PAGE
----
Making Algebra easier for you!

Real World Problems

Wow! You have learned many different strategies for solving systems of equations! First we started with Graphing Systems of Equations. Then we moved onto solving systems using the Substitution Method. In our last lesson we used the Linear Combinations or Addition Method to solve systems of equations.

Now we are ready to apply these strategies to solve real world problems! Are you ready? First let's look at some guidelines for solving real world problems and then we'll look at a few examples.

- Highlight the important information in the problem that will help write two equations.
- Define your variables
- Write two equations
- Use one of the methods for solving systems of equations to solve.
- Check your answers by substituting your ordered pair into the original equations.
- Answer the questions in the real world problems. Always write your answer in complete sentences!

Ok... let's look at a few examples. Follow along with me. (Having a calculator will make it easier for you to follow along.)

You are running a concession stand at a basketball game. You are selling hot dogs and sodas. Each hot dog costs $1.50 and each soda costs $0.50. At the end of the night you made a total of $78.50. You sold a total of 87 hot dogs and sodas combined. You must report the number of hot dogs sold and the number of sodas sold. How many hot dogs were sold and how many sodas were sold?

1. Let's start by identifying the important information:

- hot dogs cost $1.50
- Sodas cost $0.50
- Made a total of $78.50
- Sold 87 hot dogs and sodas combined

2. Define your variables.

- Ask yourself, "What am I trying to solve for? What don't I know?

In this problem, I don't know how many hot dogs or sodas were sold. So this is what each variable will stand for. (Usually the question at the end will give you this information).

Let x = the number of hot dogs sold

Let y = the number of sodas sold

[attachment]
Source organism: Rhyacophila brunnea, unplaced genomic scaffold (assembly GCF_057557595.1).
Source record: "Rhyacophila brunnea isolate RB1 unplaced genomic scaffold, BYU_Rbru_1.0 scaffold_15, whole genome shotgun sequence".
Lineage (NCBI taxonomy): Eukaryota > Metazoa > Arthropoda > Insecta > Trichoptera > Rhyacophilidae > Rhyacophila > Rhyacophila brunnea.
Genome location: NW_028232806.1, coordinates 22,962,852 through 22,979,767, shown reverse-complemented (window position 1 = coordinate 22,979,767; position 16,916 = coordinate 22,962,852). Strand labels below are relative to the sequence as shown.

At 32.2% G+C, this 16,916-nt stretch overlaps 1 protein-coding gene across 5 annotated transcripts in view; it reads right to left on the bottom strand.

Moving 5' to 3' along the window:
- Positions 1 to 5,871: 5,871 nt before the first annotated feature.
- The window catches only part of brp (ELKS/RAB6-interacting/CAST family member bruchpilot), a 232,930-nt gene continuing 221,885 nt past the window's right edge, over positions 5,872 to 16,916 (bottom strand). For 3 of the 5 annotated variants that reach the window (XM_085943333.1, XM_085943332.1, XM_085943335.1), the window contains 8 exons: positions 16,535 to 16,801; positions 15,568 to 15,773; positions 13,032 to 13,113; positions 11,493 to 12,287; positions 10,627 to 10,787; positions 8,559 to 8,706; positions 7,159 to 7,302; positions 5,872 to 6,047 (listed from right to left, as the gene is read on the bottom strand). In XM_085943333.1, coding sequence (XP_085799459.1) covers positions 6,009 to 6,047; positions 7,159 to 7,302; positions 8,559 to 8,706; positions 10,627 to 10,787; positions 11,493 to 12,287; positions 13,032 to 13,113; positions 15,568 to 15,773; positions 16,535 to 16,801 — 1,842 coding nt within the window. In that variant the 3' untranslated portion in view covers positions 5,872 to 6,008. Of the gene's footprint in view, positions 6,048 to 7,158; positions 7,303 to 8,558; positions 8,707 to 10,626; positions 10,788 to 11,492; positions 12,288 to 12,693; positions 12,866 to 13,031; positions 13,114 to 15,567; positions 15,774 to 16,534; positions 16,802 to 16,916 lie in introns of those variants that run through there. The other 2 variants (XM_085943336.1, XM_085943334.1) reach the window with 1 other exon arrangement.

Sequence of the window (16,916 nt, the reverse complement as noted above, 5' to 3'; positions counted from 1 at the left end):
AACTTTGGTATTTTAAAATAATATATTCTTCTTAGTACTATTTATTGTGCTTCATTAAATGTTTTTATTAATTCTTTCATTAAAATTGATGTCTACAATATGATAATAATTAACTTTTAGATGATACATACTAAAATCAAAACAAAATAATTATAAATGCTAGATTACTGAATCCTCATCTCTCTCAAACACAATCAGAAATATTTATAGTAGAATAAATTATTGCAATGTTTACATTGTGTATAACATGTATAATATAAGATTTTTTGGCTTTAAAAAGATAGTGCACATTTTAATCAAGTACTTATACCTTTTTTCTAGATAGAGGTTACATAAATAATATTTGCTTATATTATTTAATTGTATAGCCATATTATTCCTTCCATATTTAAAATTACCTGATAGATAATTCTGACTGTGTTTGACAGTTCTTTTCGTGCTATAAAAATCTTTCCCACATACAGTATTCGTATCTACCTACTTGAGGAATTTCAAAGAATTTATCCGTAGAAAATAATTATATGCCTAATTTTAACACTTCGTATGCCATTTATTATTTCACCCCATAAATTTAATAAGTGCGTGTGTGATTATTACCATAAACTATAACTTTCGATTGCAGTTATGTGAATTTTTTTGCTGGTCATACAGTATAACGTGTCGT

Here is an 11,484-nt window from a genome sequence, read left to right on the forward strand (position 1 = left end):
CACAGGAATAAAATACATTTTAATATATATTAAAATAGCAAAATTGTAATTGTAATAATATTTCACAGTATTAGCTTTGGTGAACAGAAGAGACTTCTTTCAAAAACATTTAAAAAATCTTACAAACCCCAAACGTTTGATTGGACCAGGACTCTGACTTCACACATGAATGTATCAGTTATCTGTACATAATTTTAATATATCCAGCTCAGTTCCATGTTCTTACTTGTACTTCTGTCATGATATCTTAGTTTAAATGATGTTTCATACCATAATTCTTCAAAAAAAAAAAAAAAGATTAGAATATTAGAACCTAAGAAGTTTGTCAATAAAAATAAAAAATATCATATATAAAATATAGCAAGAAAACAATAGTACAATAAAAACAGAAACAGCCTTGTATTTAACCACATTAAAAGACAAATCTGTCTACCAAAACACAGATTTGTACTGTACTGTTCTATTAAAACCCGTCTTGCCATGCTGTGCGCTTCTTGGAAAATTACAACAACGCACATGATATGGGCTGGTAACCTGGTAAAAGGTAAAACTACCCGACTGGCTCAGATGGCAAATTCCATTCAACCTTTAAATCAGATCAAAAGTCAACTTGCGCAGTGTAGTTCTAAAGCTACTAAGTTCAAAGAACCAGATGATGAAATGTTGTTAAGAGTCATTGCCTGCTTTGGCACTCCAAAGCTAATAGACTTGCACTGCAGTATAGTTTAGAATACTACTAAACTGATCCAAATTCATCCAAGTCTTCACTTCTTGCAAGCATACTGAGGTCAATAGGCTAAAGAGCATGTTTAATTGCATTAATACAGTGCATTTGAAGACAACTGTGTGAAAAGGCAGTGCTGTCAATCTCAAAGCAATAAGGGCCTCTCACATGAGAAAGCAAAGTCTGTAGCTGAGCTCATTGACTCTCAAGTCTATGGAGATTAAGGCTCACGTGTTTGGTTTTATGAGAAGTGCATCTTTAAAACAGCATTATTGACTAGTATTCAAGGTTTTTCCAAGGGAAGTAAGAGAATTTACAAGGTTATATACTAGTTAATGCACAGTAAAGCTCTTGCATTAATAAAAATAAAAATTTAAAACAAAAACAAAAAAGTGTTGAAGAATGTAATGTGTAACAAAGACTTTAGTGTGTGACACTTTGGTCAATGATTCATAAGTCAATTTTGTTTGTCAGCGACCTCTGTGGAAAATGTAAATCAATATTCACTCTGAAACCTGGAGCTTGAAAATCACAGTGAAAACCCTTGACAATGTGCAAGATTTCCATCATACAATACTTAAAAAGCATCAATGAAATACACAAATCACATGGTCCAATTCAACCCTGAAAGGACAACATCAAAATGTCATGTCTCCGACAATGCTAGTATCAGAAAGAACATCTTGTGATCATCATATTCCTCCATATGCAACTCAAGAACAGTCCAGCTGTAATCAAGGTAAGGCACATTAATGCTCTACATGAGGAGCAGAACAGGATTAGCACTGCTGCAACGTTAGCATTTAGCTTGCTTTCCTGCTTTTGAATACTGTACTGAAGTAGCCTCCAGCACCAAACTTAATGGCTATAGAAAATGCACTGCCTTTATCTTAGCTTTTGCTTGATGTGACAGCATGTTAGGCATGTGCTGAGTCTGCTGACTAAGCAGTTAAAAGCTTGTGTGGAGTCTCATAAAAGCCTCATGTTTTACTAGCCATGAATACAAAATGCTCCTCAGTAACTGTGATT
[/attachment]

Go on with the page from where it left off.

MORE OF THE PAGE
3. Write two equations.

One equation will be related to the price and one equation will be related to the quantity (or number) of hot dogs and sodas sold.

1.50x + 0.50y = 78.50 (Equation related to cost)

x + y = 87 (Equation related to the number sold)

4. Solve!

We can choose any method that we like to solve the system of equations. I am going to choose the substitution method since I can easily solve the 2nd equation for y.

5. Think about what this solution means.

x is the number of hot dogs and x = 35. That means that 35 hot dogs were sold.

y is the number of sodas and y = 52. That means that 52 sodas were sold.

6. Write your answer in a complete sentence.

35 hot dogs were sold and 52 sodas were sold.

7. Check your work by substituting.

1.50x + 0.50y = 78.50

1.50(35) + 0.50(52) = 78.50

52.50 + 26 = 78.50

AND

x + y = 87

35 + 52 = 87

Since both equations check properly, we know that our answers are correct!

That wasn't too bad, was it? The hardest part is writing the equations.
From there you already know the strategies for solving. Think
carefully about what's happening in the problem when trying to write the
two equations.

You and a friend go to Tacos Galore for lunch. You order three soft tacos and three burritos and your total bill is $11.25. Your friend's bill is $10.00 for four soft tacos and two burritos. How much do soft tacos cost? How much do burritos cost?

1. Let's start by identifying the important information:

- 3 soft tacos + 3 burritos cost $11.25
- 4 soft tacos + 2 burritos cost $10.00

2. Define your variables.

- Ask yourself, "What am I trying to solve for? What don't I know?

In this problem, I don't know the price of the soft tacos or the price of the burritos.

Let x = the price of 1 soft taco

Let y = the price of 1 burrito

3. Write two equations.

One equation will be related your lunch and one equation will be related to your friend's lunch.

3x + 3y = 11.25 (Equation representing your lunch)

4x + 2y = 10 (Equation representing your friend's lunch)

4. Solve!

We can choose any method that we like to solve the system of equations. I am going to choose the combinations method.

5. Think about what the solution means in context of the problem.

x = the price of 1 soft taco and x = 1.25.

That means that 1 soft tacos costs $1.25.

y = the price of 1 burrito and y = 2.5.

That means that 1 burrito costs $2.50.

Yes, I know that word problems can be intimidating, but this is the whole reason why we are learning these skills. You must be able to apply your knowledge!

If you have difficulty with real world problems, you can find more examples and practice problems in the Algebra Class E-course.

Problem about milk consumption in the U.S.

Vans and Buses? How many rode in each?

Systems problem about hats and scarves

How much did Alice spend on shoes?

Small pitchers and large pitchers - how much will they hold?

Chickens and dogs in the farm yard

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